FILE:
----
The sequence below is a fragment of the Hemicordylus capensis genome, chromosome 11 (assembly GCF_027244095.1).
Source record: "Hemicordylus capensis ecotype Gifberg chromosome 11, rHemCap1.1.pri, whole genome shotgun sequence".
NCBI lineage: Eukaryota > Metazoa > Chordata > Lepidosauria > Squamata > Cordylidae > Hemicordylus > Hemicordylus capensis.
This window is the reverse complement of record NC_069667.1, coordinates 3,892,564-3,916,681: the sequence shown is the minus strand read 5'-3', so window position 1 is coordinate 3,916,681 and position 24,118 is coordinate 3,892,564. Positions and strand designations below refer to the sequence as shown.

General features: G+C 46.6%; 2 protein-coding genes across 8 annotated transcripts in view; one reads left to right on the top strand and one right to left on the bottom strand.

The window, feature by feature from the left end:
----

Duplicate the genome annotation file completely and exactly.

The sequence below is a fragment of the Hemicordylus capensis genome, chromosome 11 (assembly GCF_027244095.1).
Source record: "Hemicordylus capensis ecotype Gifberg chromosome 11, rHemCap1.1.pri, whole genome shotgun sequence".
NCBI lineage: Eukaryota > Metazoa > Chordata > Lepidosauria > Squamata > Cordylidae > Hemicordylus > Hemicordylus capensis.
This window is the reverse complement of record NC_069667.1, coordinates 3,892,564-3,916,681: the sequence shown is the minus strand read 5'-3', so window position 1 is coordinate 3,916,681 and position 24,118 is coordinate 3,892,564. Positions and strand designations below refer to the sequence as shown.

General features: G+C 46.6%; 2 protein-coding genes across 8 annotated transcripts in view; one reads left to right on the top strand and one right to left on the bottom strand.

The window, feature by feature from the left end: